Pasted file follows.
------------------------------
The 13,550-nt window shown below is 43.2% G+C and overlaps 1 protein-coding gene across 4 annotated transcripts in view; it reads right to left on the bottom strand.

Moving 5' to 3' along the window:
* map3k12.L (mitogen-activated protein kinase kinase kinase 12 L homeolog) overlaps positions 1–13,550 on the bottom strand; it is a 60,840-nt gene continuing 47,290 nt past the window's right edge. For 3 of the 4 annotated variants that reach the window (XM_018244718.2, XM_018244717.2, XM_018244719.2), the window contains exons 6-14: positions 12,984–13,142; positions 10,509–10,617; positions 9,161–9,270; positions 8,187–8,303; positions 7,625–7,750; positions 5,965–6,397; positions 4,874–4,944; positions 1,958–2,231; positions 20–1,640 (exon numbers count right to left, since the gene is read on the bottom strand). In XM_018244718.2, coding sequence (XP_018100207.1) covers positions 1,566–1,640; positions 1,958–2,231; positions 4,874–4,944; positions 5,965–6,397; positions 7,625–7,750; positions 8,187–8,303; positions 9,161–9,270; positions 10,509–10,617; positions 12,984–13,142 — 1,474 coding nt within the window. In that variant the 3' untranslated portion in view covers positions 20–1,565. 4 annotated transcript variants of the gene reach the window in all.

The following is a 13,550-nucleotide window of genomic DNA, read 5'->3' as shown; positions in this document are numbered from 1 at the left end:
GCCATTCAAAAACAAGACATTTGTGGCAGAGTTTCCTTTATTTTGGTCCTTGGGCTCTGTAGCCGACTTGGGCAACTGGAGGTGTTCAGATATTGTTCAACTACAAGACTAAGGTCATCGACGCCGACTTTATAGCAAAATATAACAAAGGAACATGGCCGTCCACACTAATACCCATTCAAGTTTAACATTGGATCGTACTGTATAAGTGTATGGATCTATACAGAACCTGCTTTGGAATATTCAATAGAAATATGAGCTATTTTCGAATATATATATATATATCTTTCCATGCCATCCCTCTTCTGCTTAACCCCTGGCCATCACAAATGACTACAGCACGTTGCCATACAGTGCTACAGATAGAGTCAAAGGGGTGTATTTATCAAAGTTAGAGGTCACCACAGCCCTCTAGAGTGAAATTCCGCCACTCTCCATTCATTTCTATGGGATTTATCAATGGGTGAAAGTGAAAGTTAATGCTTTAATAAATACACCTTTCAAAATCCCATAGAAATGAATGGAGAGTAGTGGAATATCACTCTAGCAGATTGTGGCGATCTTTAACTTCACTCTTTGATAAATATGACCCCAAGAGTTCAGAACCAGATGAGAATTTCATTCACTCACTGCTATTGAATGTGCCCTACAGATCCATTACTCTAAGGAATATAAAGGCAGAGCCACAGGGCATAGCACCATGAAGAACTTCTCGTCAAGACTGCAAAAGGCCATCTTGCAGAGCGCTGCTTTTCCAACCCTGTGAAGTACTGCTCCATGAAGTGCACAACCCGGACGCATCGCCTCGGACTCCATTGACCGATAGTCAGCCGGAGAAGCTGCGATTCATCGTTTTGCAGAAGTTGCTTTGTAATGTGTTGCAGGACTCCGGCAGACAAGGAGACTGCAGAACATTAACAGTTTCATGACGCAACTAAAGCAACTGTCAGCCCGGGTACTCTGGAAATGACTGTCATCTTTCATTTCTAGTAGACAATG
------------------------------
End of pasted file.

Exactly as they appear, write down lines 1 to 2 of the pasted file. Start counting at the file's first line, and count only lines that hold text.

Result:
The 13,550-nt window shown below is 43.2% G+C and overlaps 1 protein-coding gene across 4 annotated transcripts in view; it reads right to left on the bottom strand.

Moving 5' to 3' along the window: